- Islamic finance is Sharia compliant and doesn't charge or pay interest
- Population growth in Muslim countries has meant a boost in Islamic finance
- North Africa, Pakistan, Bangladesh and Indonesia are potential growth areas
While Western banking's reputation was tarnished in the wake of the global economic crisis, Islamic finance is being touted by some as a more ethical alternative, with the potential to appeal to customers beyond its Muslim base.
What sets Islamic finance apart from other models is that it complies with Sharia moral and religious law, including not charging or paying interest. And with more than 700 Islamic financial institutions around the world, the sector is already worth up to $1.3 trillion globally.
CNN's Jim Boulden sat down with Atif Hanif, Islamic Finance specialist and partner at Allen & Overy, to discuss what Islamic finance really is and where it is growing.
CNN: How would you describe Islamic finance?
Atif Hanif: Islamic finance is an alternative form of finance. It is something that is trying to cater to a particular segment of the population, in this case the Muslim segment, because they are ethically constrained from participating in the conventional banking industry.
But the aim is to try and offer to this segment as much as possible of what is available in the conventional sphere -- so in terms of your regular financial services and products, but overlaying that with certain rules which are derived from the Islamic jurisprudence. And the chief among these rules will obviously be the prohibition of charging and paying interest.
CNN: I imagine those who're trying to offer these products are trying to explain that they're not just Islamic, they're just different.
AH: Absolutely -- I think that's the way they are being pitched, and you know, 20 years ago, yes it was very exotic, but I think these days they're much more a feature of the global financial industry.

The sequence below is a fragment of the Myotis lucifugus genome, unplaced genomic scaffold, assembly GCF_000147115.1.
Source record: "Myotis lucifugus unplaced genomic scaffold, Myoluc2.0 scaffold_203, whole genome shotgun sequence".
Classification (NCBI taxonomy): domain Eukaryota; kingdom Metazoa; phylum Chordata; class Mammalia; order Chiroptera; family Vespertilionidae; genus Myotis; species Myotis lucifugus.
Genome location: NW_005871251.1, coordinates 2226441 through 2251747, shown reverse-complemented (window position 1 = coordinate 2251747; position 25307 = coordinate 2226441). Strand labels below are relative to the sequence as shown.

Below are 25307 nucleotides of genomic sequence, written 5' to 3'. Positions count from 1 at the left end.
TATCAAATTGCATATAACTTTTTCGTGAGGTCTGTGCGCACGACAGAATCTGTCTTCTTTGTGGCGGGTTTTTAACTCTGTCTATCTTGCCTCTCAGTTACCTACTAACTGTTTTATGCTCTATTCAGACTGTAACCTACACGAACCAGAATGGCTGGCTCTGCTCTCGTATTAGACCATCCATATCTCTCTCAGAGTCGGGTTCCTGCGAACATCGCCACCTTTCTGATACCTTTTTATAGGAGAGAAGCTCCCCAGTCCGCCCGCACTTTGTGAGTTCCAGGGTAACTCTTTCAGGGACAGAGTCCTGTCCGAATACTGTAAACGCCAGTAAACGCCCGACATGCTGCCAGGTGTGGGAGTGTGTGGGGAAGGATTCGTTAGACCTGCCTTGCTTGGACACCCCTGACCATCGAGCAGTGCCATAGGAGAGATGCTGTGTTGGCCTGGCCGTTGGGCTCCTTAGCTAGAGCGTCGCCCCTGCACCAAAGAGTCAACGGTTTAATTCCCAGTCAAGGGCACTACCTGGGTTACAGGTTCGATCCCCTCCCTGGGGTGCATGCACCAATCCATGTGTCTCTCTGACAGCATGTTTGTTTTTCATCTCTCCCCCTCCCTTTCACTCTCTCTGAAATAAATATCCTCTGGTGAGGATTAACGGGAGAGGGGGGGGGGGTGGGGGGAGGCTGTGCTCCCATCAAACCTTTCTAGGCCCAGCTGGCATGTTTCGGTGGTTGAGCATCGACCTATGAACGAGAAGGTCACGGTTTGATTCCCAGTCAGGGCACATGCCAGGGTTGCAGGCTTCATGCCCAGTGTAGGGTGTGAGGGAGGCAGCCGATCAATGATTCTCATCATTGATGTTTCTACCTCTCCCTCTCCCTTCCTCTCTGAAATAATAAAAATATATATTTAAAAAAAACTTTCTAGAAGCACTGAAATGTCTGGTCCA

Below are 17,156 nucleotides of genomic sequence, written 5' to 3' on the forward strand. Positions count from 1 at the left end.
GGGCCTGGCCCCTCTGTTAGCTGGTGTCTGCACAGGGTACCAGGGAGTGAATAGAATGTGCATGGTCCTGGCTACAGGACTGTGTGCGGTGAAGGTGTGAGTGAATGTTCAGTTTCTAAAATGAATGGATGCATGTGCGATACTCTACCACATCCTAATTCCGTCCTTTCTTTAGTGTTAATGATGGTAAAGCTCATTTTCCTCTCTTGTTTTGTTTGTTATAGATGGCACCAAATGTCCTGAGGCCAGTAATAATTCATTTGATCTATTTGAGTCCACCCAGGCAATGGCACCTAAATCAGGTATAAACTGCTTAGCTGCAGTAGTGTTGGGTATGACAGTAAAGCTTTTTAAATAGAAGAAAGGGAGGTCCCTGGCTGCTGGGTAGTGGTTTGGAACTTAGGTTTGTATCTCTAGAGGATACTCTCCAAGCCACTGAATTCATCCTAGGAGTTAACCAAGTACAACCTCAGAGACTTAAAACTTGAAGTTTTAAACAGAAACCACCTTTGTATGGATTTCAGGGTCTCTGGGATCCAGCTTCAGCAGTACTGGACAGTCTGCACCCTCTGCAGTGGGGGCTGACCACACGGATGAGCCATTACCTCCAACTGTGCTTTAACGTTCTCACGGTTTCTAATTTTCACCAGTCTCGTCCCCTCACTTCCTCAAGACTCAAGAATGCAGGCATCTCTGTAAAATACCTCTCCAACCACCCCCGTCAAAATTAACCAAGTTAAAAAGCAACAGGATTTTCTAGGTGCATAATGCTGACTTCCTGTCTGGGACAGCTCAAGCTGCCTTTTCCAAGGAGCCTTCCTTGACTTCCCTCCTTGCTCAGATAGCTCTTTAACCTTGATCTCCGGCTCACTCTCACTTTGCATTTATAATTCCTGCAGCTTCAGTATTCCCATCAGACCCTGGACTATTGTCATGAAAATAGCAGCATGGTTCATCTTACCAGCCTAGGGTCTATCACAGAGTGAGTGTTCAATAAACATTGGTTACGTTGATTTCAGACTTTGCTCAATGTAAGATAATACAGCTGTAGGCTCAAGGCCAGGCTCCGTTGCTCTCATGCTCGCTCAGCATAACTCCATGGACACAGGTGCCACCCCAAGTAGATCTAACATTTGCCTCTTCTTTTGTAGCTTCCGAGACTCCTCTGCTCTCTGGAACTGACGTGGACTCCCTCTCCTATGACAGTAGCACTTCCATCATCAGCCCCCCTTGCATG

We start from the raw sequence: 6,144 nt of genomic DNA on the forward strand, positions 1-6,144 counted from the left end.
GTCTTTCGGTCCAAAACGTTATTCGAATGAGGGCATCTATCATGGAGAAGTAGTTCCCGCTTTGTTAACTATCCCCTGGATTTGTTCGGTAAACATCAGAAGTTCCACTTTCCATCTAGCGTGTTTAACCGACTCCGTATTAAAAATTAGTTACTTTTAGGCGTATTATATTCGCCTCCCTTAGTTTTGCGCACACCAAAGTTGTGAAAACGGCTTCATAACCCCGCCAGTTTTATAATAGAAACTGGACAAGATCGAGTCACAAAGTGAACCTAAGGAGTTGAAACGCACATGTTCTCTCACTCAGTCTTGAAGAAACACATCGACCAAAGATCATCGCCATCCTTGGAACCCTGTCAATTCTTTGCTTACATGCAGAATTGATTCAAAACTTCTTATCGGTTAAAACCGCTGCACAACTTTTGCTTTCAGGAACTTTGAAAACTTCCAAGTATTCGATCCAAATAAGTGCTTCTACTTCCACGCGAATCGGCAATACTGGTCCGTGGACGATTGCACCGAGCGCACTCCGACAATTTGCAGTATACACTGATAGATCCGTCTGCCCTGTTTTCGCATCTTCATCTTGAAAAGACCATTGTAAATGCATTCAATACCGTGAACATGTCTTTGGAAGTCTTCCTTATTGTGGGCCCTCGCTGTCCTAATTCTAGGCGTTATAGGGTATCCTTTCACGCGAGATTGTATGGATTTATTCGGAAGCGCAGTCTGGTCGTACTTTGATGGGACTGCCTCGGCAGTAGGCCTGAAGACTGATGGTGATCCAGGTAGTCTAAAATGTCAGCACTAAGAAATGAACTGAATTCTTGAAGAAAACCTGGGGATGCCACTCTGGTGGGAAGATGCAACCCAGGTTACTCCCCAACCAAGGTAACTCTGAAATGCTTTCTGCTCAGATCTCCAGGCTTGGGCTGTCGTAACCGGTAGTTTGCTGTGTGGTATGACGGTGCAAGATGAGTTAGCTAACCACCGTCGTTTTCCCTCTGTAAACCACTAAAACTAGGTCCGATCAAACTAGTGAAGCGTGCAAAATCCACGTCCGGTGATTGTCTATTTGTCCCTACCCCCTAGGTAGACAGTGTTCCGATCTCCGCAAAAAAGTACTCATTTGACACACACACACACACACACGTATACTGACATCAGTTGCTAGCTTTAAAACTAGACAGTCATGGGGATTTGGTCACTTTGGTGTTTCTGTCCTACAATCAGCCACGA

CNN: Do you think we will see an exponential growth in this?
AH: Certainly where I sit I can see Islamic finance moving into newer markets. It's coming out of its sort of traditional dominion in the Gulf and Malaysia and moving into places like North Africa, Central Asia, and also Western Europe to some extent.
CNN: Is it going to be a slow growth? What would be your projection?
AH: You have to look at a number of factors behind what drives growth in these markets. One, obviously, is the population.
I think the second factor is that there are political issues around what's happening in those markets. There's uncertainty; we've all seen what's happening in Libya. It's places like Bangladesh and Pakistan -- a significant population in both countries, and particularly in the case of Pakistan, a case of instability in the last 10 to 20 years. If that ever gets resolved, who knows? That could be a very fertile land for growth. And there's obviously India in the middle, which is not an Islamic country but again has a huge Muslim population, which is a potential growth area.
CNN: Malaysia and Indonesia are obvious places, and I know it's growing, but I wonder if there's a lot of untapped potential there as well?
AH: Malaysia is very well established. I think that's a very mature market and they are one of, I would say, the pioneers of this industry. So there doesn't seem to be that much further room to grow in Malaysia. But Indonesia is largely untapped. I mean, the Indonesian government is moving in that direction. They have passed some legislation, I understand, to try and facilitate Islamic banking. And some of the Malaysian clients that I work with, the Malaysian banks, they see Indonesia as the last frontier for them to expand their operations and grow.